Memories of Ken Griffey, Jr., The Kid. Back-to-back home runs with his father in 1990. The remarkable 1995 season. Saving baseball in Seattle. Breaking our hearts in 2000. And his return, in 2007 still with the Reds and then with his signing in 2009 to end his career here. These and others will quickly displace the sour taste of this odd, last season, seemingly with a clubhouse not infected with his visible joy for the game.
And so my memories of 1995. Griffey played only 72 games, out with injuries. His batting average that year was his lowest as a player in Seattle (of course, until his return in 2009). Not surprisingly, the Mariners struggled mightily and were 13 games back on August 2. 8-1/2 out on my birthday August 29 (Thank you baseball-reference.com for reinforcing my precision recall!). But for me, 1995 was a busy summer of research, the year of our research cruises for “Mixing Zephyrs“. 25 days in late May into mid-June and 14 more the latter half of September. My attention as the Mariners steadily rallied was more on being ready to sail on September 15 fully prepared to capitalize on a very interesting result from the earlier leg: tidal triggering of flow perturbations. But underneath, knowing that as we sailed we were just 5 games out.
At this point I’ll borrow a piece of writing I did in 1997, again while at sea in September in the midst of our second run at the playoffs. This appeared in a web-based logbook on September 16, 1997 (they were not yet called blogs!)
Baseball Blues For a basefall fan, there is no worse time to be at sea than September. The pennant races are tight and after faithfully following games, scores and standings, we are now cut off from newspapers, television, and KJR Sports Radio 950. We get word from friends of most Mariners scores, less often the Angels score, and with increasing frequency, happily, a magic number. But all the substance and subtlety has been lost…who pitched? who’s injured? how many HR does Junior have? who will we be playing come playoff time? why did Lou bring in the right hander with 2 outs in the 7th and the tying run on 1st?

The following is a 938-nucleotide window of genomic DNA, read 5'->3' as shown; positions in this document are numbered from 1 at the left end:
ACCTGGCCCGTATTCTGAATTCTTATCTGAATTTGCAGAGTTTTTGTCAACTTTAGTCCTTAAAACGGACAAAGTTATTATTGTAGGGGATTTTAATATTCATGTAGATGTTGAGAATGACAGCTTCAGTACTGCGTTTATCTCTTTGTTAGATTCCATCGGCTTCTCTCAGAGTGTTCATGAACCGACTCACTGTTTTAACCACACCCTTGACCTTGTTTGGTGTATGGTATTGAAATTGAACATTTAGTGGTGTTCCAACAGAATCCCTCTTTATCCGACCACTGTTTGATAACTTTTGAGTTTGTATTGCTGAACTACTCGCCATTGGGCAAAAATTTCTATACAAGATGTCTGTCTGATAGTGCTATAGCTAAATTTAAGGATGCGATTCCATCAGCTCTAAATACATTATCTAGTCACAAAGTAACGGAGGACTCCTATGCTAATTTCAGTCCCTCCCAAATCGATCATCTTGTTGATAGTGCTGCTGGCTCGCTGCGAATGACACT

Likewise, once we sailed in 1995 we barely knew what was going on other than that we were winning and steadily: 4 back, 3 back, 3 back, 2 back, 1 back and then on September 20, tied for first.
My colleague Marv Lilley and I were going wild. With the standings tied we had to have playoff tickets. And we knew our wives were not going to be much help; in fact, mine would be no help! But after a ~$100 phone call (calling from sea at that time was $10/minute) the administrator of our department stepped up for us and we secured rights to four strips of tickets, way out in left field at the Kingdome, a couple of rows from the top of the section. All we needed was to actually keep winning. By the time we stepped off the ship, up 3, then slipping to finish tied at the end of the regular season. Monday, October 2, one game playoff, Randy Johnson phenomenal, AL West Champions.
No need for me to recount the baseball side of the Yankees series. Marv’s family and my family alternated nights, with Marv substituting for Tobae on my nights. (Tobae finally did go to one game in the ALCS and I believe I heard her cheer.) My best memory was after Game 2 waiting at 3rd and Jackson for a bus back to UW. Marv was astounded by the fascination of Daniel and Mark (then 7 and 6) with the parking meters. We are such a rural family that they had never seen one!
Closing this post by returning to the cruise calendar. ALVIN Dive 3000 occurred on September 20, the day the Mariners tied up the standings. My “Apollo 13” experience, Dive 3004, was on September 24. Lost to Oakland, up 2. It must have been the baseball euphoria that got me back in ALVIN for Dive 3005, when we captured the chemical evidence that substantiated our temperature data…zephyrs were mixing, but not at all in the way we had imagined. Once the ALCS was over, and baseball buzz subsided, I reflected on my Apollo 13 day…and not happy over the complacency around safety, I haven’t been in ALVIN since.